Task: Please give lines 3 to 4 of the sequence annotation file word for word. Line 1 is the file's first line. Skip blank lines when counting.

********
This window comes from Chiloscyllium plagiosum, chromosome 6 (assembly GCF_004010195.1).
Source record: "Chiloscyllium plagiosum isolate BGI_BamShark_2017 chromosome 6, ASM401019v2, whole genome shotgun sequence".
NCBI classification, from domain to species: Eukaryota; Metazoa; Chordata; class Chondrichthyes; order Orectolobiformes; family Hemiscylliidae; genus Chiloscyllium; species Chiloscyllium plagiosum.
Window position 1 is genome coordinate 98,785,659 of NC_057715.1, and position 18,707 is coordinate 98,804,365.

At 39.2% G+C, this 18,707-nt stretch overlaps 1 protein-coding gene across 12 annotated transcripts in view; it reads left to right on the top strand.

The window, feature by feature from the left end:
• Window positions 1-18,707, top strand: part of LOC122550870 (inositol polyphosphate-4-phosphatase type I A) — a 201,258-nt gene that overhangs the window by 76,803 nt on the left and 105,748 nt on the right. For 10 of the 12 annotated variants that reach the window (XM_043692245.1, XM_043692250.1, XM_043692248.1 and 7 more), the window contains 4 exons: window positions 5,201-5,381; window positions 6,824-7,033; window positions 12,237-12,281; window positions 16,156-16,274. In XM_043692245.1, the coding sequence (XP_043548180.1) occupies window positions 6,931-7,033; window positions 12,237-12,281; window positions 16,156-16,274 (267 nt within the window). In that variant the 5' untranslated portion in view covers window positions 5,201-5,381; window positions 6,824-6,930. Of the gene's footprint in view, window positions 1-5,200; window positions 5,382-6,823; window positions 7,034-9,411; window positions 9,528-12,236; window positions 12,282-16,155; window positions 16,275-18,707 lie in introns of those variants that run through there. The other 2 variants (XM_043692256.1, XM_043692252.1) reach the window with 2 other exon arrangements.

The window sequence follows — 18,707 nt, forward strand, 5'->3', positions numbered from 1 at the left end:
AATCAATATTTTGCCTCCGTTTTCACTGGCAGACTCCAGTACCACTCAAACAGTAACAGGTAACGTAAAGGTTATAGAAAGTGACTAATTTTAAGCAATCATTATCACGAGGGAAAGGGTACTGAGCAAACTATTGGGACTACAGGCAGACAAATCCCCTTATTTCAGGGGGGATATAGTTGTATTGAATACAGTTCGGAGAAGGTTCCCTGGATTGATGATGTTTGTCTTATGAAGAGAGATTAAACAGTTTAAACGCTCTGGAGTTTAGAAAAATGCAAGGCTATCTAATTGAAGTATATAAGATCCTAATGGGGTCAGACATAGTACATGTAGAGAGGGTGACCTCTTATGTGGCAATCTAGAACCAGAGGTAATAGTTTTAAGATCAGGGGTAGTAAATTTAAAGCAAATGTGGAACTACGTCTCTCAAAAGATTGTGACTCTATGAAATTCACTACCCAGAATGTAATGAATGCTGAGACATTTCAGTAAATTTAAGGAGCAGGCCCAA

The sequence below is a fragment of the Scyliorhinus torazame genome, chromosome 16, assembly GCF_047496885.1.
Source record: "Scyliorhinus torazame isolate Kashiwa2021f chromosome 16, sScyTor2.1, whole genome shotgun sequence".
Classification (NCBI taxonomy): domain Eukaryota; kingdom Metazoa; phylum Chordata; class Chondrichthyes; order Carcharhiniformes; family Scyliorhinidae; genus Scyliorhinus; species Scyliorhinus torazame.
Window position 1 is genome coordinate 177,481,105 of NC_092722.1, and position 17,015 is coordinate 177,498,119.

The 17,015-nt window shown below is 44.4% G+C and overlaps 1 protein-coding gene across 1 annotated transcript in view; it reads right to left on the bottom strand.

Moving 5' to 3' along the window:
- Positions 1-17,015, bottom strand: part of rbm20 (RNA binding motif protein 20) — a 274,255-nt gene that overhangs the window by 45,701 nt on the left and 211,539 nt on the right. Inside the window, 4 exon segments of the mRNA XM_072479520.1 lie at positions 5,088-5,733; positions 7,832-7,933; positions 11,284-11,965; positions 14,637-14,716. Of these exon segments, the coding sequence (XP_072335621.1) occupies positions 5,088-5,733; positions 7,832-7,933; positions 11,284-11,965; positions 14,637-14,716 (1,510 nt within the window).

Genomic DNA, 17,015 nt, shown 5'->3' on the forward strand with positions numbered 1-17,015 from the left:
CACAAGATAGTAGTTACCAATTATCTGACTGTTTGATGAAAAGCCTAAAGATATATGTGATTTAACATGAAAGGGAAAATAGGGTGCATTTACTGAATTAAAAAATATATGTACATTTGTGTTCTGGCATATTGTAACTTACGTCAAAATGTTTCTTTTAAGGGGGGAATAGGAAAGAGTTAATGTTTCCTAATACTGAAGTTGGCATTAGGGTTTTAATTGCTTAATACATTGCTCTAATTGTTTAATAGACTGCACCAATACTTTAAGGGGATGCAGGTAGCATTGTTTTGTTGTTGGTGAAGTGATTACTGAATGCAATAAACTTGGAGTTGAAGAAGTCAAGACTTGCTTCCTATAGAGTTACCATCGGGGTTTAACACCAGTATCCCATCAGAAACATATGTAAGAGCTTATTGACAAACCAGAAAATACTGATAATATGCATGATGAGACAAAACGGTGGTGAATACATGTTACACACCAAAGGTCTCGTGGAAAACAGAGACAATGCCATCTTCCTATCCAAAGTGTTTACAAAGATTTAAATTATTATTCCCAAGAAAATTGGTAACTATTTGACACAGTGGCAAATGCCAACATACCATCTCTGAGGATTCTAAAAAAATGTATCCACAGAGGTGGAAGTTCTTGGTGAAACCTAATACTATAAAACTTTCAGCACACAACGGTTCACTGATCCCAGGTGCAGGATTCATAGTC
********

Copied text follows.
NCBI classification, from domain to species: Eukaryota; Metazoa; Chordata; class Chondrichthyes; order Orectolobiformes; family Hemiscylliidae; genus Chiloscyllium; species Chiloscyllium plagiosum.
Window position 1 is genome coordinate 98,785,659 of NC_057715.1, and position 18,707 is coordinate 98,804,365.